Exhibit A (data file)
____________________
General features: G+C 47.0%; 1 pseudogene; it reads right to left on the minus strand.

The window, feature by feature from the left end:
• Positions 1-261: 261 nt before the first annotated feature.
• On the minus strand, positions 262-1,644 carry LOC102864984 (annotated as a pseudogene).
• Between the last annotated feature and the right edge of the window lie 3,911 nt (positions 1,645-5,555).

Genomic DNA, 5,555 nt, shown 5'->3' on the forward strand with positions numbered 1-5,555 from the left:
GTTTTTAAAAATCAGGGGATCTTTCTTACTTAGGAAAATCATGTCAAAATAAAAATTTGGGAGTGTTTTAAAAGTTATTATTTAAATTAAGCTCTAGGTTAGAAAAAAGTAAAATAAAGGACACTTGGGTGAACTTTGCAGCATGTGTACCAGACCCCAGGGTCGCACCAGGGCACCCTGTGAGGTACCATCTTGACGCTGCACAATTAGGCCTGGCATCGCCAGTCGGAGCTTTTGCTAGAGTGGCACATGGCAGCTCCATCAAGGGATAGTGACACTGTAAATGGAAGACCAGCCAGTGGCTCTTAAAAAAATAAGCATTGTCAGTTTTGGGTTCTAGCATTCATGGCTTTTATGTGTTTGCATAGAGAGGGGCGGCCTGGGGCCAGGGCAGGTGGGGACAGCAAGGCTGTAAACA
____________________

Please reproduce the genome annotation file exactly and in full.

General features: G+C 47.0%; 1 pseudogene; it reads right to left on the minus strand.

The window, feature by feature from the left end:
• Positions 1-261: 261 nt before the first annotated feature.
• On the minus strand, positions 262-1,644 carry LOC102864984 (annotated as a pseudogene).
• Between the last annotated feature and the right edge of the window lie 3,911 nt (positions 1,645-5,555).

Genomic DNA, 5,555 nt, shown 5'->3' on the forward strand with positions numbered 1-5,555 from the left:
GTTTTTAAAAATCAGGGGATCTTTCTTACTTAGGAAAATCATGTCAAAATAAAAATTTGGGAGTGTTTTAAAAGTTATTATTTAAATTAAGCTCTAGGTTAGAAAAAAGTAAAATAAAGGACACTTGGGTGAACTTTGCAGCATGTGTACCAGACCCCAGGGTCGCACCAGGGCACCCTGTGAGGTACCATCTTGACGCTGCACAATTAGGCCTGGCATCGCCAGTCGGAGCTTTTGCTAGAGTGGCACATGGCAGCTCCATCAAGGGATAGTGACACTGTAAATGGAAGACCAGCCAGTGGCTCTTAAAAAAATAAGCATTGTCAGTTTTGGGTTCTAGCATTCATGGCTTTTATGTGTTTGCATAGAGAGGGGCGGCCTGGGGCCAGGGCAGGTGGGGACAGCAAGGCTGTAAACA